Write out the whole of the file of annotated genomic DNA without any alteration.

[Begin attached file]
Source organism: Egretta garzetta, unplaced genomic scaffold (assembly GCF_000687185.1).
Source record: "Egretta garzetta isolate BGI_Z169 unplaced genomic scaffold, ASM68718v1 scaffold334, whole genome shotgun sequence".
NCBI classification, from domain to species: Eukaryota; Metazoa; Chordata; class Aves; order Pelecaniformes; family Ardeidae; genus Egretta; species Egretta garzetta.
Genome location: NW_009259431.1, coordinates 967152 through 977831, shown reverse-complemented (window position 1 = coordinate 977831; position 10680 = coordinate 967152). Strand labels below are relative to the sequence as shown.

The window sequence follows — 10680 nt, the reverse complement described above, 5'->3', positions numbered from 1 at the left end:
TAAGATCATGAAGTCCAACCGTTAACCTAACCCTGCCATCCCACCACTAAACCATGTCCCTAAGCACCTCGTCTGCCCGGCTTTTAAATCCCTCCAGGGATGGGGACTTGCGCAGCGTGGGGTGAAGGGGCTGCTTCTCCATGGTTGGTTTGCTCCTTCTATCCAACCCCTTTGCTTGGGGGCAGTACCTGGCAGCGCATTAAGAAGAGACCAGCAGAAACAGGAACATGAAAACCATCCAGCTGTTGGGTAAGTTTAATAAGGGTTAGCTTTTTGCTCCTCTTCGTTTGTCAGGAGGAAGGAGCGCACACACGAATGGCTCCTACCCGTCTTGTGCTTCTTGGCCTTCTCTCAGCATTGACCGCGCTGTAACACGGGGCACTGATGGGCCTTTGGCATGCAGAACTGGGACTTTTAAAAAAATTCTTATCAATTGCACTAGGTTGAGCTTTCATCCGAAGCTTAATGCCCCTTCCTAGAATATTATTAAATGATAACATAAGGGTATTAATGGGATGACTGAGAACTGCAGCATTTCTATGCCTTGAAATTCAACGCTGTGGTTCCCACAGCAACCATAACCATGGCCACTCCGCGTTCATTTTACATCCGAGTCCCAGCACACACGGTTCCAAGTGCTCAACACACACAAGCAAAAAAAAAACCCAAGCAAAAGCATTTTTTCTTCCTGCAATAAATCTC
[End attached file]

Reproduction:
Source organism: Egretta garzetta, unplaced genomic scaffold (assembly GCF_000687185.1).
Source record: "Egretta garzetta isolate BGI_Z169 unplaced genomic scaffold, ASM68718v1 scaffold334, whole genome shotgun sequence".
NCBI classification, from domain to species: Eukaryota; Metazoa; Chordata; class Aves; order Pelecaniformes; family Ardeidae; genus Egretta; species Egretta garzetta.
Genome location: NW_009259431.1, coordinates 967152 through 977831, shown reverse-complemented (window position 1 = coordinate 977831; position 10680 = coordinate 967152). Strand labels below are relative to the sequence as shown.

The window sequence follows — 10680 nt, the reverse complement described above, 5'->3', positions numbered from 1 at the left end:
TAAGATCATGAAGTCCAACCGTTAACCTAACCCTGCCATCCCACCACTAAACCATGTCCCTAAGCACCTCGTCTGCCCGGCTTTTAAATCCCTCCAGGGATGGGGACTTGCGCAGCGTGGGGTGAAGGGGCTGCTTCTCCATGGTTGGTTTGCTCCTTCTATCCAACCCCTTTGCTTGGGGGCAGTACCTGGCAGCGCATTAAGAAGAGACCAGCAGAAACAGGAACATGAAAACCATCCAGCTGTTGGGTAAGTTTAATAAGGGTTAGCTTTTTGCTCCTCTTCGTTTGTCAGGAGGAAGGAGCGCACACACGAATGGCTCCTACCCGTCTTGTGCTTCTTGGCCTTCTCTCAGCATTGACCGCGCTGTAACACGGGGCACTGATGGGCCTTTGGCATGCAGAACTGGGACTTTTAAAAAAATTCTTATCAATTGCACTAGGTTGAGCTTTCATCCGAAGCTTAATGCCCCTTCCTAGAATATTATTAAATGATAACATAAGGGTATTAATGGGATGACTGAGAACTGCAGCATTTCTATGCCTTGAAATTCAACGCTGTGGTTCCCACAGCAACCATAACCATGGCCACTCCGCGTTCATTTTACATCCGAGTCCCAGCACACACGGTTCCAAGTGCTCAACACACACAAGCAAAAAAAAAACCCAAGCAAAAGCATTTTTTCTTCCTGCAATAAATCTC